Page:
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Old 01-22-2013, 05:53 PM   #1
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Default Low efficiency on brew day - question

So this past sunday I went ahead and brewed this - http://www.homebrewtalk.com/f68/choc...jitterz-35562/

Plugging this into brewtarget, I should have got around 1.073 at 72% efficiency. I ended up with 1.057 (taken from chilled wort, before adding yeast) instead, so about 56.5% efficiency.

My setup is here (man do I need to update these photos) - http://www.homebrewtalk.com/f51/my-b...stions-318866/

Actually here is a better picture



My process was:

#1 heating up all water needed to about 168, draining the suggested 18.29 (so 1.25 qts/per lb) quarts of mash water to the mash tun.
#2 Mash for an hour, recirculating the entire time
#3 Drain the mash tun into the brew kettle, bnegin heating that water
#4 Drain remaining 4.5 gallons into mash tun and recirculate for a few minutes
#5 Drain mash tun into BK to get to 7 gallons pre boil.

As you can see I was planning on batch sparging. My question is, can I attribute the low efficiency to not giving the sparge more time before draining it into the BK?


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Old 01-22-2013, 06:02 PM   #2
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How did you crush the grains? The biggest culprit i've seen for low efficiency is a bad crush. I've never seen 56% efficiency from a bad crush though.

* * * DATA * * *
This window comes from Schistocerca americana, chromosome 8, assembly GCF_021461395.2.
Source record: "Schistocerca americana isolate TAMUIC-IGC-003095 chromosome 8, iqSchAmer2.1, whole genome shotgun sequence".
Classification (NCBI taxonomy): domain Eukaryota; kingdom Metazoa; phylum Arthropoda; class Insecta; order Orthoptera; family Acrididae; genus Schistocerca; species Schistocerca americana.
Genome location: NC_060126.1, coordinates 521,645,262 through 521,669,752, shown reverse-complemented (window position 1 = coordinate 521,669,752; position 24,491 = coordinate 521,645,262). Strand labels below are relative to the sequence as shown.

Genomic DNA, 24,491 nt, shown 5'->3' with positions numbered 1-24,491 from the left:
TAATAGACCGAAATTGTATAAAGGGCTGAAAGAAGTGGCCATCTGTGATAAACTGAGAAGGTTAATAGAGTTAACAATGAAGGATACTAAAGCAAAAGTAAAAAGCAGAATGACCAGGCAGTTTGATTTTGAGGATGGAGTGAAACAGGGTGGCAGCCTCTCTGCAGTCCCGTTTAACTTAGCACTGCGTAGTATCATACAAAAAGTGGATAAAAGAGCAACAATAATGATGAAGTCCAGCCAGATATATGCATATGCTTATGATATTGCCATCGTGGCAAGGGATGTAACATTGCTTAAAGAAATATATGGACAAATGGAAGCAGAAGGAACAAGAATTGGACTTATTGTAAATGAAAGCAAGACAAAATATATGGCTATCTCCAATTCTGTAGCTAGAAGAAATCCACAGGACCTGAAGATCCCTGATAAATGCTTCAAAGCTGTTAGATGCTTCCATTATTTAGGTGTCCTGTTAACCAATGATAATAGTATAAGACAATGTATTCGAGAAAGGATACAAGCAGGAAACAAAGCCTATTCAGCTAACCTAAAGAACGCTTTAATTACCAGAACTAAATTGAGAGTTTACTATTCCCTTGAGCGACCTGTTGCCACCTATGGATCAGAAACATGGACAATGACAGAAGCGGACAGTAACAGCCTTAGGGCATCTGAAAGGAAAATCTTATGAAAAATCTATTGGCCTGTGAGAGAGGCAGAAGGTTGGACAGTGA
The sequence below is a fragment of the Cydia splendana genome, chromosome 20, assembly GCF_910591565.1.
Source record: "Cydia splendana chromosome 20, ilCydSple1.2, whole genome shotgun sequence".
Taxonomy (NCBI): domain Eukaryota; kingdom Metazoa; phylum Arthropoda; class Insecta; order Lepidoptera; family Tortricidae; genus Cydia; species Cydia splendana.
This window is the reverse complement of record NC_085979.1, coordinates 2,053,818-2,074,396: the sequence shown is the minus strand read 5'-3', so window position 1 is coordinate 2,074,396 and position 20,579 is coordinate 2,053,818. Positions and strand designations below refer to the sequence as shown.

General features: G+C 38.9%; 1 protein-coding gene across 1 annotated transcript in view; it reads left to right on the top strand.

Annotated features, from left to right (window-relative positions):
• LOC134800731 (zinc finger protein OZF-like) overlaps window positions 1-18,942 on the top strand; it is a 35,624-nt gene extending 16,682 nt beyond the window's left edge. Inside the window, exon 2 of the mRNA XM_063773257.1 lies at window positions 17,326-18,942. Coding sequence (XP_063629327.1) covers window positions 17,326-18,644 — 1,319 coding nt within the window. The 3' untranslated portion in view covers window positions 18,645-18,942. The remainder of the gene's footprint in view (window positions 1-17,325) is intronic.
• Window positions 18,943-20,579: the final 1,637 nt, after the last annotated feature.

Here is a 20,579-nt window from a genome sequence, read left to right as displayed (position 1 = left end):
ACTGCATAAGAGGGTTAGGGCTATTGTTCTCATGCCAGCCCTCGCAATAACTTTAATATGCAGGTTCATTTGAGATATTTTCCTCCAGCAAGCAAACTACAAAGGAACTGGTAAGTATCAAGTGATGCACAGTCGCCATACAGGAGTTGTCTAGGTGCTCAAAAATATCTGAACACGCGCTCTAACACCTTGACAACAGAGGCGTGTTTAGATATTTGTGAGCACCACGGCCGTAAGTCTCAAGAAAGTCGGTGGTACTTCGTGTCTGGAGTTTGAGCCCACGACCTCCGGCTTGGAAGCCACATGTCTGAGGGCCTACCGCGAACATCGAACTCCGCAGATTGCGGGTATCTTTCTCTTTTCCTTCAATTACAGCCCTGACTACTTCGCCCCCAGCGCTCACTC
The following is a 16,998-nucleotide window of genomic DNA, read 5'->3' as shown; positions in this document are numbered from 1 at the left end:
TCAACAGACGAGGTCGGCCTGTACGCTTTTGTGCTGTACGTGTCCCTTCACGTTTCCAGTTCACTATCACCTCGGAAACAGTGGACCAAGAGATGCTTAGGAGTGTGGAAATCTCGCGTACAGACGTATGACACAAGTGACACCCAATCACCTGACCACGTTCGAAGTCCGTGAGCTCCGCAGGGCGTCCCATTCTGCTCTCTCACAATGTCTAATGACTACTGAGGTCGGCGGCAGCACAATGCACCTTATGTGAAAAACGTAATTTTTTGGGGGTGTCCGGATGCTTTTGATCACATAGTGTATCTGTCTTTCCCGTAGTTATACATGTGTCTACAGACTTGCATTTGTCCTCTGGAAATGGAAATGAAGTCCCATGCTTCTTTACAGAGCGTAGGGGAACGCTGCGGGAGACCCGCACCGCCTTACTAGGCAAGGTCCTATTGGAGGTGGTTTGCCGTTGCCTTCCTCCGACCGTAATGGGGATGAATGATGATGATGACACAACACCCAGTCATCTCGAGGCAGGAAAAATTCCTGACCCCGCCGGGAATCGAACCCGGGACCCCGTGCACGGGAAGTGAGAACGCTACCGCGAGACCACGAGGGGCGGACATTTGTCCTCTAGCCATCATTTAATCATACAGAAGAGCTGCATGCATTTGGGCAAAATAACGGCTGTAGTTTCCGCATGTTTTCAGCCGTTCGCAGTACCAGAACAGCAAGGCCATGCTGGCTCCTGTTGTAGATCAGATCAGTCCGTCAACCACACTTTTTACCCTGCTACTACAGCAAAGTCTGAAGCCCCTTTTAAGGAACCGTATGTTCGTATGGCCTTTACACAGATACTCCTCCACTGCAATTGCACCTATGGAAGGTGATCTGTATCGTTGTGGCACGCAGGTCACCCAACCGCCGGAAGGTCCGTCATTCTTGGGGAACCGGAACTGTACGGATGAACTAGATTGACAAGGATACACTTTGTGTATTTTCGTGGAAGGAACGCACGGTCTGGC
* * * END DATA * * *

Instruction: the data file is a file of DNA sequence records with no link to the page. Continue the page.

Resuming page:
What temperature was your mash resting at during step #2?

When I batch sparge I don't wait, I just dump the water in at around 170, stir it very well and run it through the spigot wide open. My last batch I got ~91% efficiency, from all the batches I've done the crush has the biggest impact on that number.


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Old 01-22-2013, 06:05 PM   #3
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Did you stir the mash up when you batch sparged? If not check your crush and stir like a mad man next time
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Old 01-22-2013, 06:05 PM   #4
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As long as you get all of the sparge water out before starting the next batch sparge you should hit about 85% efficiency. if you don't, then worst case you would be at 67% efficiency. Something else is going on here. Do you measure the actual mash temperature?
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Old 01-22-2013, 06:05 PM   #5
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It seems like your process was fine. Minus the finer points of mash ph, which likely wouldn't account for that much difference anyways, I would say it's most likely a crush issue with the malt or, perhaps, a measurement error in terms of grain weight...
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Old 01-22-2013, 06:09 PM   #6
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Quote:
Originally Posted by kblankenship11 View Post
How did you crush the grains? The biggest culprit i've seen for low efficiency is a bad crush.
I second this. Ever since I stopped using the mill at the LHBS and started using my corona mill, my efficiency has gone from 60 - 65 % to 75 - 80%.
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Old 01-22-2013, 06:10 PM   #7
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I'll admit - the mash temp was a bit variable in the first 15 minutes (between 145 and 160), then I got my act together and it held around 152.